Hereditary peer

Hereditary Peeragewrit of summonswrithereditary peerssummonedpeerextincthereditaryin remaindertitle
The hereditary peers form part of the peerage in the United Kingdom.wikipedia
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Life peer

Life Peeragelife peerspeerage
Conversely, the holder of a non-hereditary title may belong to the peerage, as with life peers.
In the United Kingdom, life peers are appointed members of the peerage whose titles cannot be inherited, in contrast to hereditary peers.

House of Lords

LordsBritish House of LordsThe House of Lords
From 1963 to 1999, all (non-Irish) peers were entitled to sit in the House of Lords, but since the House of Lords Act 1999 was passed, only 92 are permitted to do so, unless they are also life peers.
Unlike the elected House of Commons, members of the House of Lords (excluding 90 hereditary peers elected among themselves and two peers who are ex officio members) are appointed.

Peerage Act 1963

disclaimedPeerage Act1963
From 1963 to 1999, all (non-Irish) peers were entitled to sit in the House of Lords, but since the House of Lords Act 1999 was passed, only 92 are permitted to do so, unless they are also life peers.
The Peerage Act 1963 (1963 c. 48) is the Act of the Parliament of the United Kingdom that permitted women peeresses and all Scottish hereditary peers to sit in the House of Lords, and which allows newly inherited hereditary peerages to be disclaimed.

House of Lords Act 1999

House of Lords ActHouse of Lords Act of 1999seat abolished
From 1963 to 1999, all (non-Irish) peers were entitled to sit in the House of Lords, but since the House of Lords Act 1999 was passed, only 92 are permitted to do so, unless they are also life peers. However, until the House of Lords Act 1999 it was possible for one of the peer's subsidiary titles to be passed to his heir before his death by means of a writ of acceleration, in which case the peer and his heir would have one vote each.
For centuries, the House of Lords had included several hundred members who inherited their seats; the Act removed such a right.

Baronet

baronetcyBtBt.
For instance, baronets and baronetesses may pass on their titles, but they are not peers.
The title of baronet was initially conferred upon noblemen who lost the right of individual summons to Parliament, and was used in this sense in a statute of Richard II.

Peerage of the United Kingdom

peeragepeerUnited Kingdom
The Acts of Union 1800 changed this to peers of the United Kingdom, but provided that Irish peerages could still be created; but the Irish peers were concerned that their honours would be diluted as cheap prizes, and insisted that an Irish peerage could be created only when three Irish peerages had gone extinct (until there were only a hundred Irish peers left).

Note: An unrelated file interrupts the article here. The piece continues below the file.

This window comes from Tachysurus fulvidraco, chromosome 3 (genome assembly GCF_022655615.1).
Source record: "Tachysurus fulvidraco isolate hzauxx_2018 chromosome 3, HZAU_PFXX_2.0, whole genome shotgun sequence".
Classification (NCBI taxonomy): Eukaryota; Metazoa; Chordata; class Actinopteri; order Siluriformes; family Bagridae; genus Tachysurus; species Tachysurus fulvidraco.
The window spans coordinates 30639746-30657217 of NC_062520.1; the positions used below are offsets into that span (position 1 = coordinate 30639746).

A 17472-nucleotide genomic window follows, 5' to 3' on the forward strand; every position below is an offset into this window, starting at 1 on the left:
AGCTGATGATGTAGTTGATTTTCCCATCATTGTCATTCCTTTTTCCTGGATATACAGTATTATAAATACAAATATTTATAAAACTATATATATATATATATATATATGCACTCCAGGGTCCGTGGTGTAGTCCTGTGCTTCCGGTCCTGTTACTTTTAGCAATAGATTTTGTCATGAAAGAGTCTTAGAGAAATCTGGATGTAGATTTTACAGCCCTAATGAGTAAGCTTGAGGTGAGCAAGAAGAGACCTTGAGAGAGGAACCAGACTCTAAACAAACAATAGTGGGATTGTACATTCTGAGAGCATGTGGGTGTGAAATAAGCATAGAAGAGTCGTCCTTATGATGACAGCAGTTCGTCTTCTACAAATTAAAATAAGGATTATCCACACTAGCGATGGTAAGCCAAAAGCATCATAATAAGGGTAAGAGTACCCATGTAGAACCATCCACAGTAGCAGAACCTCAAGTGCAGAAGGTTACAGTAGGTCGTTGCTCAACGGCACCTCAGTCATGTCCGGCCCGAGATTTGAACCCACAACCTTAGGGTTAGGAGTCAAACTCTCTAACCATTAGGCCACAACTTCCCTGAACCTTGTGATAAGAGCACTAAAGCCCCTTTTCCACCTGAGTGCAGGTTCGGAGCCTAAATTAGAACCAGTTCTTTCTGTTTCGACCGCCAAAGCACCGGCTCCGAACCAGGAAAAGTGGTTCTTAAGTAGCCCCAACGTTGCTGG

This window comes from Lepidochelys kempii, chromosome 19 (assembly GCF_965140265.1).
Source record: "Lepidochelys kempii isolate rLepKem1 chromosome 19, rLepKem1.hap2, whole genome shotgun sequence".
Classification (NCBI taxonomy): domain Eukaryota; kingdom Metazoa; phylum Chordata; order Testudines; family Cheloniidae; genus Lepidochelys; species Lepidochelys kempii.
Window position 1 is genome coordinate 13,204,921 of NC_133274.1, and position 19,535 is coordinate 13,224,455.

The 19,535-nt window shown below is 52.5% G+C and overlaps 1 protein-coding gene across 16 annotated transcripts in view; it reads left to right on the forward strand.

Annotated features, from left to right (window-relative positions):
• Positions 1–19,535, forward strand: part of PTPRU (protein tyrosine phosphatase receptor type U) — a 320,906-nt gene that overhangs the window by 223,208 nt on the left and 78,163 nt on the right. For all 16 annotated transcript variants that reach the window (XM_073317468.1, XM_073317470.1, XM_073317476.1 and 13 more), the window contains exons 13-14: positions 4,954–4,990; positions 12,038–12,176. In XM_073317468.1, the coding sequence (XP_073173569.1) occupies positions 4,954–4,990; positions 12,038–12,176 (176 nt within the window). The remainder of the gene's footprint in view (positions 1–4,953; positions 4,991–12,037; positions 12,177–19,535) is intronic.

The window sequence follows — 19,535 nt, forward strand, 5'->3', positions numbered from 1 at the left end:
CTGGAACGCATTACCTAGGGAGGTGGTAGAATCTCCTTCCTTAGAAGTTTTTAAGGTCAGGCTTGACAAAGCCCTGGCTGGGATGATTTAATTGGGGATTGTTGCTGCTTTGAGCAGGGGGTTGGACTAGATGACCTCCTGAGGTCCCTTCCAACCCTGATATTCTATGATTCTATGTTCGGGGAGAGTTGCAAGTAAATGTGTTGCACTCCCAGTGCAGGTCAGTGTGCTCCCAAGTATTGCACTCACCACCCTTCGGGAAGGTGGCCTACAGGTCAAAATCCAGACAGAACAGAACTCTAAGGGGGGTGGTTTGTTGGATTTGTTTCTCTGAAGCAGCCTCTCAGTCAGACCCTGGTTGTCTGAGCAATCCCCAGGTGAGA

However, from that date, most of the hereditary peers ceased to be members, whereas the life peers retained their seats.

Peerages in the United Kingdom

British peerpeerpeerage
The hereditary peers form part of the peerage in the United Kingdom.
Hereditary peerage dignities may be created with writs of summons or by letters patent; the former method is now obsolete.

Writ of acceleration

writ in accelerationcalled up to the House of Lordscalled to the House of Lords
However, until the House of Lords Act 1999 it was possible for one of the peer's subsidiary titles to be passed to his heir before his death by means of a writ of acceleration, in which case the peer and his heir would have one vote each.
A writ in acceleration, commonly called a writ of acceleration, was a type of writ of summons that enabled the eldest son and heir apparent of a peer with multiple peerage titles to attend the British or Irish House of Lords, using one of his father's subsidiary titles.

Writ

writswrit petitionwarrant
This order, called a writ, was not originally hereditary, or even a privilege; the recipient had to come to the Great Council at his own expense, vote on taxes on himself and his neighbours, acknowledge that he was the king's tenant-in-chief (which might cost him special taxes), and risk involvement in royal politics – or a request from the king for a personal loan (benevolence).
Writs were used by the medieval English kings to summon persons to Parliament, (then consisting primarily of the House of Lords) whose advice was considered valuable or who were particularly influential, and who were thereby deemed to have been created "barons by writ".

English feudal barony

honourfeudal baronfeudal barony
The barony by tenure or feudal barony in England and Wales was similar to a Scottish feudal barony, in being hereditary, but is long obsolete, the last full summons of the English feudal barons to military service having occurred in 1327.
Under the Tenures Abolition Act 1660, many baronies by tenure were converted into baronies by writ.

Abeyance

abeyantin abeyanceco-heiress
In the 13th century, the husband of the eldest daughter inherited the earldom automatically; in the 15th century, the earldom reverted to the Crown, who might re-grant it (often to the eldest son-in-law); in the 17th century, it would not be inherited by anybody unless all but one of the daughters died and left no descendants, in which case the remaining daughter (or her heir) would inherit.
Most such peerages pass to heirs-male, but the ancient baronies created by writ, as well as some very old earldoms, pass instead to heirs-general (by cognatic primogeniture).

Prince of Wales

The Prince of WalesPrinces of WalesPrince
In England and Northern Ireland, the title Duke of Cornwall is used until the heir-apparent is created Prince of Wales.
The title is granted to the heir apparent as a personal honour or dignity, and is not heritable, merging with the Crown on accession to the throne.

Lord Chancellor

Lord High Chancellor of Great BritainLord Chancellor of EnglandChancellor
To do so, the peer must deliver an instrument of disclaimer to the Lord Chancellor within 12 months of succeeding to the peerage, or, if under the age of 21 at the time of succession, within 12 months of becoming 21 years old.
If a bishop, the Lord Chancellor received a writ of summons; if an ecclesiastic of a lower degree or, if a layman, he attended without any summons.

Edward III of England

Edward IIIKing Edward IIIKing Edward III of England